The NMDA receptor has an ability to produce long-term changes in ion activity and neuron pathway structures, known as long-term potentiation (LTP). 7 LTP is of great interest in modern neuroscience research, particularly in the fields of cognitive enhancement, neuroprotection, and neuroplasticity.
The mGluR receptors have 8 subtypes and are primarily involved in regulating the activity of AMPA and NMDA receptors. mGluR receptors are of particular interest to scientists and researchers involved in the research of neurological disorders like Alzheimer’s disease, Parkinson’s disease, anxiety, depression, and schizophrenia.
mGluR receptors are G-protein-coupled receptors and their conformation changes in response to glutamate binding, triggering a cascade of modulating effects – either inhibitory or excitatory – on the AMPA and NMDA receptors.8
Racetams are a class of chemical substances that all contain a pyrrolidone nucleus. Racetams are drugs that were developed primary for research into cognitive enhancement and memory function. All racetams have different methods of action, but tend to function by modulating glutamatergic receptors like AMPA, mGluR and NMDA receptors.
Glutamatergics on Newmind
D-cycloserine is a broad-spectrum antibiotic with glycinergic activity. D-cycloserine was first sold and marketed as an antibiotic drug. It is still used in combination with 5 other drugs for the treatment of Mycobacterium avium complex and tuberculosis.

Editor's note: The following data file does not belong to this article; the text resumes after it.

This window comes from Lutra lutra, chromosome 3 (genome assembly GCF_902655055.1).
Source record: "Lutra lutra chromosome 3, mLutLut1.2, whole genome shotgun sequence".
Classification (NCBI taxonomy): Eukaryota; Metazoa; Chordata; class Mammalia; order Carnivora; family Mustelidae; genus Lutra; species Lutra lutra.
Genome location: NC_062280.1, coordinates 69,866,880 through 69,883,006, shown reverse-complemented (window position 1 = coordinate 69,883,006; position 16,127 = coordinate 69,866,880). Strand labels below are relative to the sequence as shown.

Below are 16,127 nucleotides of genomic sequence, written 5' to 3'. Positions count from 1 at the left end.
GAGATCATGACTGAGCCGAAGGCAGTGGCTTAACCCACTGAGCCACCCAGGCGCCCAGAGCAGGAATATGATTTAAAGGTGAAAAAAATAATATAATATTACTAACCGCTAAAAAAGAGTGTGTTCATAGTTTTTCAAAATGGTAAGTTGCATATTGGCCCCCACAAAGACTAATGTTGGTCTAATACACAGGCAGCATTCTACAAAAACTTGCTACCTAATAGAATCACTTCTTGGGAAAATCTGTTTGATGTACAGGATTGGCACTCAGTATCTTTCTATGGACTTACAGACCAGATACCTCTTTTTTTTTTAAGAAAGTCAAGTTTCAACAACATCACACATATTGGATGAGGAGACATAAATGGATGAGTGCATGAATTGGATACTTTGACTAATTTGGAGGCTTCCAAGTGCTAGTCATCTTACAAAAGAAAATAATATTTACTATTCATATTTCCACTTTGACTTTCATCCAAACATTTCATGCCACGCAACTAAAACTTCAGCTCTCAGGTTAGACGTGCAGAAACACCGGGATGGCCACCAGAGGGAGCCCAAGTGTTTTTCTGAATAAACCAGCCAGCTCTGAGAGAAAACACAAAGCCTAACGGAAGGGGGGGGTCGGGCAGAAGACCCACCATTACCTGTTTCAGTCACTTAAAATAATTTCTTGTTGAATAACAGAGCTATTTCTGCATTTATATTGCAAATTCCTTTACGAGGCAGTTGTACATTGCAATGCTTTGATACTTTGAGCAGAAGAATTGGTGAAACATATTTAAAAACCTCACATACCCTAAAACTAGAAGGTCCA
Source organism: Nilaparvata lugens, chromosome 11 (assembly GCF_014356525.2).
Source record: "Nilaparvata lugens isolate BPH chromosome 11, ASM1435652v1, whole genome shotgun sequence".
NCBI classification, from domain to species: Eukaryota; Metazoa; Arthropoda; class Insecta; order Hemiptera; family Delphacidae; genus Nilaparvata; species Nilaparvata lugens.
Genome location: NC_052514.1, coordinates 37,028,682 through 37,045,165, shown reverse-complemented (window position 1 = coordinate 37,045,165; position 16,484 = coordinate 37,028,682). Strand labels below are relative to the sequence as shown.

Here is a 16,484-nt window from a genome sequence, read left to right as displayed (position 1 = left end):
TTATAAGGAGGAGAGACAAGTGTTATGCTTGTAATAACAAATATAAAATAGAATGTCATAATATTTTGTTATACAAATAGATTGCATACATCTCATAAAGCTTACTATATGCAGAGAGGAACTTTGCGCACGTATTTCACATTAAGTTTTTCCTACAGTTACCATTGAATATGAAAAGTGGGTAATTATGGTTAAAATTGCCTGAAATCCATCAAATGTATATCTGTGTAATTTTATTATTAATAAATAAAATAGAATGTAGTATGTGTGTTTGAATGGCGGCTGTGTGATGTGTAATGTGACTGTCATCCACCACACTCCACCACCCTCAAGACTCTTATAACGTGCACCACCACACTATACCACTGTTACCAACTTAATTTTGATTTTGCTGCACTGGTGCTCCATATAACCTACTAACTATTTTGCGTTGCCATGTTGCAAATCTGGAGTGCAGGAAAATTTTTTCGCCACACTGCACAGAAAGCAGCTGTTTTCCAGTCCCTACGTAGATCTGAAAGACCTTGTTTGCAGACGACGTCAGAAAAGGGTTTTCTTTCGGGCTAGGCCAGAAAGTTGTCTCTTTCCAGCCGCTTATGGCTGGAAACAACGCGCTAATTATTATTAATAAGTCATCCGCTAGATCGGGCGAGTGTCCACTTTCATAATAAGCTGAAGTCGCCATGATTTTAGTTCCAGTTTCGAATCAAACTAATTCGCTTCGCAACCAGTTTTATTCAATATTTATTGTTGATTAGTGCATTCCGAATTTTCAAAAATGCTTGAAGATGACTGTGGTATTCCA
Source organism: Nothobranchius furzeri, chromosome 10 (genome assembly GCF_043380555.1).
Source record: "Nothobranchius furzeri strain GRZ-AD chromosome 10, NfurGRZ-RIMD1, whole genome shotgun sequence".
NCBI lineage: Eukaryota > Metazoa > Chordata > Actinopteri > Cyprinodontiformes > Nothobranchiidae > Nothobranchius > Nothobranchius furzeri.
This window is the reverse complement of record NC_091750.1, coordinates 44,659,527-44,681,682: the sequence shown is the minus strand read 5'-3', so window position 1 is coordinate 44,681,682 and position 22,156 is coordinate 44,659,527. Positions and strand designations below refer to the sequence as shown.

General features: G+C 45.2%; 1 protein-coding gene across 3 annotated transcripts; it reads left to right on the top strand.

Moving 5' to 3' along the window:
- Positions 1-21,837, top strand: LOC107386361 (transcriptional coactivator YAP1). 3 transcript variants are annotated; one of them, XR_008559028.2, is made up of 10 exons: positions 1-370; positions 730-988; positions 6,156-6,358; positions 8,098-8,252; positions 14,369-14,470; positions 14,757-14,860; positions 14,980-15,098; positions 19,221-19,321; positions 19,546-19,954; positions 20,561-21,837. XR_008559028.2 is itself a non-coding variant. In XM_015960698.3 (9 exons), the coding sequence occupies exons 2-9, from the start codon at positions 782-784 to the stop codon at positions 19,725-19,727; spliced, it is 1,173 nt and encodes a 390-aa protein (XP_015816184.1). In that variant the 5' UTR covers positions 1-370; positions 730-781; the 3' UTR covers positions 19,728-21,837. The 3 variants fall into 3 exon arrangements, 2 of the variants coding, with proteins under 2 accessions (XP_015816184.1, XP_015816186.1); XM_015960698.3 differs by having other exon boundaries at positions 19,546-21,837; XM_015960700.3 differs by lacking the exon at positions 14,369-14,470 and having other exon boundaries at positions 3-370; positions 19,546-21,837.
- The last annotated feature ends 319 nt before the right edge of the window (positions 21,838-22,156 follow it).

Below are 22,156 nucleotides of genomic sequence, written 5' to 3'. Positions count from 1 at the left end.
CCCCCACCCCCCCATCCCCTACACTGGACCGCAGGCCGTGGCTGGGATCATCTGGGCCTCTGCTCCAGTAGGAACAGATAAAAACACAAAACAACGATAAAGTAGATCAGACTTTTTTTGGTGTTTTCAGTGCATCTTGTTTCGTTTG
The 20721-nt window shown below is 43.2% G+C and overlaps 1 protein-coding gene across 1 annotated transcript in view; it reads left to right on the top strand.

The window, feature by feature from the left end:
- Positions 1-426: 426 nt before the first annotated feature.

New research has since demonstrated D-cycloserine’s potent activity on NMDA receptors – acting as a partial agonist at the Glycine binding site. This activity is thought to have a potential for therapeutic use with analgesic applications. 9 Recent D-cycloserine reviews have indicated that it may have potential for use in cognitive enhancement research.10
Oxiracetam is one of the first-tier racetam compounds, being produced just after Piracetam and Aniracetam. It is a racetam compound and is involved in cognitive and neuroscience research for memory and as a potential dementia therapeutic.
A number of studies have shown that Oxiracetam may have a function in reducing cognitive decline, especially organic, age-related, cognitive decline. 11 Oxiracetam may have the potential to increase long-term potentiation and it is a positive modulator of AMPA receptors.12
Sunifiram, or DM-235, is a racetam-like molecule (piperazine alkaloid) with similar functions to those of oxiracetam. It holds potential for cognitive enhancement research but is still understudied at this time. It has anti amnesiac properties that are stronger than those of Piracetam.13
Pharmacological studies have suggested that Sunifram enhances NMDA-dependant signaling and acts as a ligand at the glycine-binding site. It has also been confirmed to activate CAMKII and PCK-alpha receptors and to increase long-term potentiation through its effects on NMDA-receptors.14
Pramiracetam, like other racetams, was developed with the intention of creating a drug to enhance memory formation and long-term potentiation. Its initial synthesis was from the original racetam, Piracetam.